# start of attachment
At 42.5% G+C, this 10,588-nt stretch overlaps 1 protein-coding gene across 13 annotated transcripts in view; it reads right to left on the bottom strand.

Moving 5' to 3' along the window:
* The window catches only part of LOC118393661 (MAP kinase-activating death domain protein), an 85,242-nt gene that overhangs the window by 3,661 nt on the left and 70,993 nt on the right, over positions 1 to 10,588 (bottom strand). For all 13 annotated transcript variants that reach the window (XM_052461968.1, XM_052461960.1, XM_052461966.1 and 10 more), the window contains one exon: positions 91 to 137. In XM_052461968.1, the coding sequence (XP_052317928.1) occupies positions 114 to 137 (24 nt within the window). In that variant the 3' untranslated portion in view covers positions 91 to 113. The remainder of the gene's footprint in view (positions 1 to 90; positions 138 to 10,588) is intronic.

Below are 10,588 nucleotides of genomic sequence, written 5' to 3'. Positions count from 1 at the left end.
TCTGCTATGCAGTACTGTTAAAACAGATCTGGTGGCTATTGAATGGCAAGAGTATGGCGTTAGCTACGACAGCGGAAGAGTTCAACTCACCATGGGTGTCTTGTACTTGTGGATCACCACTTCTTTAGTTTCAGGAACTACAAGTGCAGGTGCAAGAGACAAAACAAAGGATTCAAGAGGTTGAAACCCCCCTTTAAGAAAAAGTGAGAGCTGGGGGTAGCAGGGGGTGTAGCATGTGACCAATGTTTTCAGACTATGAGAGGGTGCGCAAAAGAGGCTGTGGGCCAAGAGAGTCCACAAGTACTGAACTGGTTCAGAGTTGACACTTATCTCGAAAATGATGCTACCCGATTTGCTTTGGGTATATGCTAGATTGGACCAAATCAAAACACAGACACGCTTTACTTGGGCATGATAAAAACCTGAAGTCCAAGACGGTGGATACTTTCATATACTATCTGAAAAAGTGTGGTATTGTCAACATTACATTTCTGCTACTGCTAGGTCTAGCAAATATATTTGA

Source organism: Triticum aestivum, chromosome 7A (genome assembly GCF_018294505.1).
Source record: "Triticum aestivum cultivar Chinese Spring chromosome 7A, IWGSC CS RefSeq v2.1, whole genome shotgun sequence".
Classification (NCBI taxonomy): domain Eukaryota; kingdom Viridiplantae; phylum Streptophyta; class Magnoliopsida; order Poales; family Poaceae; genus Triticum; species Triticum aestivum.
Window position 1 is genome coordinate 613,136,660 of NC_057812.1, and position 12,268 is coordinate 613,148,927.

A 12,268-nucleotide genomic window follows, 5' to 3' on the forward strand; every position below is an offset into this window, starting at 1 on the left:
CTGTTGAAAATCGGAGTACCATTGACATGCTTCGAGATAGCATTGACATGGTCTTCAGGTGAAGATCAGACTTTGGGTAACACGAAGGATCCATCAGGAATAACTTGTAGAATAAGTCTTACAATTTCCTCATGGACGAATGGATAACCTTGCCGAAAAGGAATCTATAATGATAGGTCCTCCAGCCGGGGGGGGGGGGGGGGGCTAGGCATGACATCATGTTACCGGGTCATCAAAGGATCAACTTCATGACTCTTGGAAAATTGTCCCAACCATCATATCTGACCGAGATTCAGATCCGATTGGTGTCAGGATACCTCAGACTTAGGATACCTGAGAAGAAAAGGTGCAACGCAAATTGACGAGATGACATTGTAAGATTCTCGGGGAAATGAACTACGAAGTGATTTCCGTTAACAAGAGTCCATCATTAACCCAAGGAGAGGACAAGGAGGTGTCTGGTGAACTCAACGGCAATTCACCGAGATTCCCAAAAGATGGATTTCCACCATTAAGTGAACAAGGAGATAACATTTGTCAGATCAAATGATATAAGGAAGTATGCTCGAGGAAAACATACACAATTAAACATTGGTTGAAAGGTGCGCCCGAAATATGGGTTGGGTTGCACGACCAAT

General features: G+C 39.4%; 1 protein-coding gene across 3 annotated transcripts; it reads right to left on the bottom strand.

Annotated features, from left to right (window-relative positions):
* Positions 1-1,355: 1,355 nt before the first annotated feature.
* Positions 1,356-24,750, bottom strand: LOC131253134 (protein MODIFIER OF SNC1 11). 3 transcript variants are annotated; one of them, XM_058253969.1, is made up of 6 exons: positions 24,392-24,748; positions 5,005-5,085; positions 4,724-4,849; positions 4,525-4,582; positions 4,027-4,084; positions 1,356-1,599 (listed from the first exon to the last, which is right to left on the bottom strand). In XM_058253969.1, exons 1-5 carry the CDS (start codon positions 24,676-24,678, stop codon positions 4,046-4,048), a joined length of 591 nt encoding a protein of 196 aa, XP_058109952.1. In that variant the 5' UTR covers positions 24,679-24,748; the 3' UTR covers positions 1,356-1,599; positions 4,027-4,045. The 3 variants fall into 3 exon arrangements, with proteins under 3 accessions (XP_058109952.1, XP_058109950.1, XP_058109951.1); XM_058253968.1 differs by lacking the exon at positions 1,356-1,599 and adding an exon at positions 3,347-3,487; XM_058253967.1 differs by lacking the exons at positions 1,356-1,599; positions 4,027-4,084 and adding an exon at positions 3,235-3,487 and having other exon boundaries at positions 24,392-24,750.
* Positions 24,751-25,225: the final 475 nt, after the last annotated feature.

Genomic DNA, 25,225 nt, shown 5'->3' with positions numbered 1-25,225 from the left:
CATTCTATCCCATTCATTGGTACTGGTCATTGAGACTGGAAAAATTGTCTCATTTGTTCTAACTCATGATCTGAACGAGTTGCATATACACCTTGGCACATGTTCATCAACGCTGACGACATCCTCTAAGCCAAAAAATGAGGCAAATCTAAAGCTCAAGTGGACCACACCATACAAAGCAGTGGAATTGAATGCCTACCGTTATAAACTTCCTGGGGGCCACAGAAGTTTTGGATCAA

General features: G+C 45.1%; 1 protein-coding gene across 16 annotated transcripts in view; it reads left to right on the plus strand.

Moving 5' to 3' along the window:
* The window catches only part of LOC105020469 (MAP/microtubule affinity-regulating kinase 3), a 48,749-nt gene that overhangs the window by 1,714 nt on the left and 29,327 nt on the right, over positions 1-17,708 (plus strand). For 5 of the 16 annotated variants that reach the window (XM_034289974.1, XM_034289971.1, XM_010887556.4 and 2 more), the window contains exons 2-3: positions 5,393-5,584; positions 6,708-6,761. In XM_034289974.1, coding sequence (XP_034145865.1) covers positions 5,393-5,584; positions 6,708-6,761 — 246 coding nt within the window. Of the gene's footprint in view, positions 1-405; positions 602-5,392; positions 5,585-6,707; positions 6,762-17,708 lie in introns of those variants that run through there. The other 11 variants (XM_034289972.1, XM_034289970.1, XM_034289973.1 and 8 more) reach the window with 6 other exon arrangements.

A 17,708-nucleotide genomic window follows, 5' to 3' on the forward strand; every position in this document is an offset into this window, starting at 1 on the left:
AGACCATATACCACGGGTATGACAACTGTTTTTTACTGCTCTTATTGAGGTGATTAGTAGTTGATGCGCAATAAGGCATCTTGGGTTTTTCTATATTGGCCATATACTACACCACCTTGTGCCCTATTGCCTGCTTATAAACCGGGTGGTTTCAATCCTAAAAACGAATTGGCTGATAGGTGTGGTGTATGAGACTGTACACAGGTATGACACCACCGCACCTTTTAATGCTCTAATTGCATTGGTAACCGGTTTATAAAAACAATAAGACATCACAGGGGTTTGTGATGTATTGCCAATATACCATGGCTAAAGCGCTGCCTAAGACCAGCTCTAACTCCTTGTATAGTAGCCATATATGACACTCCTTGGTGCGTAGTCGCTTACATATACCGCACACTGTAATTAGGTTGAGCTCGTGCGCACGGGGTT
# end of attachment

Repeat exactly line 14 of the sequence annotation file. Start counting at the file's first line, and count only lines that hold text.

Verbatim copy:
* Positions 1-1,355: 1,355 nt before the first annotated feature.